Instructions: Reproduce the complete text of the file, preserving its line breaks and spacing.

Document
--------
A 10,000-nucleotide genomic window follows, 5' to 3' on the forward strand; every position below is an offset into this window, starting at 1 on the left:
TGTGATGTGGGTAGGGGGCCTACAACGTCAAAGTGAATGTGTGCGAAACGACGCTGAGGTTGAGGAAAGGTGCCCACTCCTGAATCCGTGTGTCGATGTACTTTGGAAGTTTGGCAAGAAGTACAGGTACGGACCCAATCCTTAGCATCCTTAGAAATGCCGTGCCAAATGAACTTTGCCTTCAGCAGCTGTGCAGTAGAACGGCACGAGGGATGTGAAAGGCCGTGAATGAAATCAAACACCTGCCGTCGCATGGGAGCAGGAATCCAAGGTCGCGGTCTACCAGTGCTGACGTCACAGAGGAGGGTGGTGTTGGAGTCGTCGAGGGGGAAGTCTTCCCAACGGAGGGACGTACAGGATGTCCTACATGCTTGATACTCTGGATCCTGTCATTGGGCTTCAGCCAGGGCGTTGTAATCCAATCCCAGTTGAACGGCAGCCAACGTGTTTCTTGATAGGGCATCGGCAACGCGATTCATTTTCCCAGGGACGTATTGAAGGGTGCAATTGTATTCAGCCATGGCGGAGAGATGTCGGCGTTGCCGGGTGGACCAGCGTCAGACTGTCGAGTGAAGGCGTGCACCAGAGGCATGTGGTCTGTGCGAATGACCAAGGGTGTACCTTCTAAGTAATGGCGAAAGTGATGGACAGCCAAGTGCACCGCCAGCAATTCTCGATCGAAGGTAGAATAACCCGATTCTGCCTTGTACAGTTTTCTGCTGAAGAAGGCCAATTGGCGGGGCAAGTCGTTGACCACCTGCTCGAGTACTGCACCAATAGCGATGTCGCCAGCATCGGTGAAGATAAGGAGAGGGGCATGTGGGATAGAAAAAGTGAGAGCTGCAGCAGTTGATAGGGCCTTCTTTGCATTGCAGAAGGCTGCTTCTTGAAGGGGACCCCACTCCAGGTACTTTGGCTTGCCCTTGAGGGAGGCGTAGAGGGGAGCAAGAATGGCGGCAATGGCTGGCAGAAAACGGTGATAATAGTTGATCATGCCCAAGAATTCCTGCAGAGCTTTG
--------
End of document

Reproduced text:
A 10,000-nucleotide genomic window follows, 5' to 3' on the forward strand; every position below is an offset into this window, starting at 1 on the left:
TGTGATGTGGGTAGGGGGCCTACAACGTCAAAGTGAATGTGTGCGAAACGACGCTGAGGTTGAGGAAAGGTGCCCACTCCTGAATCCGTGTGTCGATGTACTTTGGAAGTTTGGCAAGAAGTACAGGTACGGACCCAATCCTTAGCATCCTTAGAAATGCCGTGCCAAATGAACTTTGCCTTCAGCAGCTGTGCAGTAGAACGGCACGAGGGATGTGAAAGGCCGTGAATGAAATCAAACACCTGCCGTCGCATGGGAGCAGGAATCCAAGGTCGCGGTCTACCAGTGCTGACGTCACAGAGGAGGGTGGTGTTGGAGTCGTCGAGGGGGAAGTCTTCCCAACGGAGGGACGTACAGGATGTCCTACATGCTTGATACTCTGGATCCTGTCATTGGGCTTCAGCCAGGGCGTTGTAATCCAATCCCAGTTGAACGGCAGCCAACGTGTTTCTTGATAGGGCATCGGCAACGCGATTCATTTTCCCAGGGACGTATTGAAGGGTGCAATTGTATTCAGCCATGGCGGAGAGATGTCGGCGTTGCCGGGTGGACCAGCGTCAGACTGTCGAGTGAAGGCGTGCACCAGAGGCATGTGGTCTGTGCGAATGACCAAGGGTGTACCTTCTAAGTAATGGCGAAAGTGATGGACAGCCAAGTGCACCGCCAGCAATTCTCGATCGAAGGTAGAATAACCCGATTCTGCCTTGTACAGTTTTCTGCTGAAGAAGGCCAATTGGCGGGGCAAGTCGTTGACCACCTGCTCGAGTACTGCACCAATAGCGATGTCGCCAGCATCGGTGAAGATAAGGAGAGGGGCATGTGGGATAGAAAAAGTGAGAGCTGCAGCAGTTGATAGGGCCTTCTTTGCATTGCAGAAGGCTGCTTCTTGAAGGGGACCCCACTCCAGGTACTTTGGCTTGCCCTTGAGGGAGGCGTAGAGGGGAGCAAGAATGGCGGCAATGGCTGGCAGAAAACGGTGATAATAGTTGATCATGCCCAAGAATTCCTGCAGAGCTTTG